‘Two for £3’, ‘only £1’, ‘was £3 now £2’ – the signs heralding discounts are familiar to thrifty shoppers up and down the country. In fact, in a recent poll, 43% of Which? members told us that supermarket special offers encourage them to buy more items. But beneath the bright colours and tempting signs, are the supermarket offers we see genuine? And do they give us value for money?
To get the facts behind the deals you see, we’ve analysed online pricing data for 223 of the most popular branded products on special offer in UK supermarkets. Scouring online prices at Asda, Iceland, Morrisons, Ocado, Sainsbury’s, Tesco and Waitrose, we put together a snapshot of their current pricing tactics, and found instances of misleading or confusing offers.
Our research identified three main deals that may catch you out:
- misleading multibuys – in which products cost more despite the apparent deal
- not-so-special offers – products that are on offer more often than not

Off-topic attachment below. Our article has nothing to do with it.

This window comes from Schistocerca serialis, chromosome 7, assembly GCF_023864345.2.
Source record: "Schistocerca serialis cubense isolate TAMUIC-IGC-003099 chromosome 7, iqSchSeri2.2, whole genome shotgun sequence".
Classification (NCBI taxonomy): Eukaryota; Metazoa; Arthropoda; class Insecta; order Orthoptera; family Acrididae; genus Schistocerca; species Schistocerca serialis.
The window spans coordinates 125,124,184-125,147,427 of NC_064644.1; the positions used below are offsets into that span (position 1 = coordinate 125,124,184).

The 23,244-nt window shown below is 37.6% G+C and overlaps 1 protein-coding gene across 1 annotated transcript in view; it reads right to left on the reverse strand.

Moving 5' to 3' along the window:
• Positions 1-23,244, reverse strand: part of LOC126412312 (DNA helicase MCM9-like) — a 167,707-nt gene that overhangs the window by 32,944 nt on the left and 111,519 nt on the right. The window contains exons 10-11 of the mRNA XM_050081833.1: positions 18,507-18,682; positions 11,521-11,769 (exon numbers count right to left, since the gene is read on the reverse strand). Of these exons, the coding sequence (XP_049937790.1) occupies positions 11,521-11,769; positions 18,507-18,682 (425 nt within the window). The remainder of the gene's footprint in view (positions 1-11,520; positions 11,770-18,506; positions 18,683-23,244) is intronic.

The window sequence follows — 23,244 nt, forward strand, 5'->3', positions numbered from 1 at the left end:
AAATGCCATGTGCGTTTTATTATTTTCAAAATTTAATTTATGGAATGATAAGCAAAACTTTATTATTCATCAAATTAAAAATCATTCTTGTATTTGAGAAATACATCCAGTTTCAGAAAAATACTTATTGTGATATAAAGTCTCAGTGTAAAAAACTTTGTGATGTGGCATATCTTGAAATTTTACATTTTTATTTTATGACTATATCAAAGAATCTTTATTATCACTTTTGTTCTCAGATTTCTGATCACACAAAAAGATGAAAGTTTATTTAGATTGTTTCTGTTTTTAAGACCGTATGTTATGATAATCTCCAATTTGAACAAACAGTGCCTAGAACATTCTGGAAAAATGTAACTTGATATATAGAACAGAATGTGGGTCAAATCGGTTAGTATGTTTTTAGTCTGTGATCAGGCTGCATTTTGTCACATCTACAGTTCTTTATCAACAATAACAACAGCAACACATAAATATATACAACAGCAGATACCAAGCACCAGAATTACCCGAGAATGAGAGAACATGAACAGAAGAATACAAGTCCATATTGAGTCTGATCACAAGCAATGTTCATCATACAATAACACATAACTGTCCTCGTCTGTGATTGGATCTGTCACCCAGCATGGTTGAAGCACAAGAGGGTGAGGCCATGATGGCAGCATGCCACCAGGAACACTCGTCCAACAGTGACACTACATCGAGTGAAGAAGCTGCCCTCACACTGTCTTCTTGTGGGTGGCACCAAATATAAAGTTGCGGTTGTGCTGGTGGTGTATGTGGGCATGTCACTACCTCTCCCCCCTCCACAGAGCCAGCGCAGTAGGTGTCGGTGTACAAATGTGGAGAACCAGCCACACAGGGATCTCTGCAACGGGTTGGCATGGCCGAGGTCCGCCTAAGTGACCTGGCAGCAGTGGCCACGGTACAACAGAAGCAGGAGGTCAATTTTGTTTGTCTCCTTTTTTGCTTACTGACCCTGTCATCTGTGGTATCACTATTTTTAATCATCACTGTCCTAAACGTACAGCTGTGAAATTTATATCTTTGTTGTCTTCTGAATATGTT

- dubious discounts – items that are claimed to have been sold at a price they haven’t been sold at for a long time.
Related: see the results of our most recent survey identifying the best and worst supermarkets
Supermarkets would like us to think that multibuys save us money, but that isn’t always the case. We’re often not really saving by buying in bulk, and we end up taking home more than we need.
Multibuys become misleading when supermarkets increase the price of a single item just as the offer begins. This means shoppers end up spending more per item than they would have done before the offer.